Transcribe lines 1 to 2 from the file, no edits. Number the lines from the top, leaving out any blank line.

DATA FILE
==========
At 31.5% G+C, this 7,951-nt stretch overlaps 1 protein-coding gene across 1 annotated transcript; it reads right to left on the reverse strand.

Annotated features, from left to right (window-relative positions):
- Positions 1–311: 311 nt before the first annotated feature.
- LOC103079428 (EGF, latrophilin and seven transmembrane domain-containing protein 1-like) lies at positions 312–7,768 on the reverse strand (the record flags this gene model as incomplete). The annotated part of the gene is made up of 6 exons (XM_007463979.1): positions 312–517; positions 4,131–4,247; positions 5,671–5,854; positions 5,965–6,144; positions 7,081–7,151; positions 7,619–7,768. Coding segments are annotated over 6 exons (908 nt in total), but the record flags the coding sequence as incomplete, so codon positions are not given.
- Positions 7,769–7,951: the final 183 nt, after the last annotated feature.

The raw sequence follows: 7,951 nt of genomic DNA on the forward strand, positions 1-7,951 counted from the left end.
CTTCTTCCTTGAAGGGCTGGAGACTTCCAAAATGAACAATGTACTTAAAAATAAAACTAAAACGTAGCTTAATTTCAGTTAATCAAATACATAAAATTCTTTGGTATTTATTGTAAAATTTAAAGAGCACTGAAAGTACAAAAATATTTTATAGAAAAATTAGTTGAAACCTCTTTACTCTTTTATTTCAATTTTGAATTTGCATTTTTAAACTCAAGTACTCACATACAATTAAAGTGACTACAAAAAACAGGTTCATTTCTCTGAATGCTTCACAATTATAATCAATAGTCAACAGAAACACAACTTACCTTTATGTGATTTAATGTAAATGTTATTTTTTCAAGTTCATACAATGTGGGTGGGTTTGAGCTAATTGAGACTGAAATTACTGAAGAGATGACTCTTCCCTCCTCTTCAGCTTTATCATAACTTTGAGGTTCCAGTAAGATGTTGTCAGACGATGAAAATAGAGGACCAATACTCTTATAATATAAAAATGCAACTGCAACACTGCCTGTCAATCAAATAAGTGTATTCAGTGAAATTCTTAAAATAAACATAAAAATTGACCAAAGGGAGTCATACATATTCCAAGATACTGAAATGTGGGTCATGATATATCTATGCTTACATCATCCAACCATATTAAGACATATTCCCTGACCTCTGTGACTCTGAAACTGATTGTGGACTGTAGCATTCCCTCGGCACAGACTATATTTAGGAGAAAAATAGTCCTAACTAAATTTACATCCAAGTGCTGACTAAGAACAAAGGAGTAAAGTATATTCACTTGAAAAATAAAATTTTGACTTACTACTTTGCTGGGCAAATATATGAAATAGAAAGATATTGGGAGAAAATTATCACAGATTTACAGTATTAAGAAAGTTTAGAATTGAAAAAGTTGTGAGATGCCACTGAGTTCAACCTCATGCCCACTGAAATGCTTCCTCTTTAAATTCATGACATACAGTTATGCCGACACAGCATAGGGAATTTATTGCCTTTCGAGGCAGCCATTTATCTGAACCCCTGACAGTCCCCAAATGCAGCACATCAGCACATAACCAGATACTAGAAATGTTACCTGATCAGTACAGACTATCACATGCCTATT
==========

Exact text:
At 31.5% G+C, this 7,951-nt stretch overlaps 1 protein-coding gene across 1 annotated transcript; it reads right to left on the reverse strand.

Annotated features, from left to right (window-relative positions):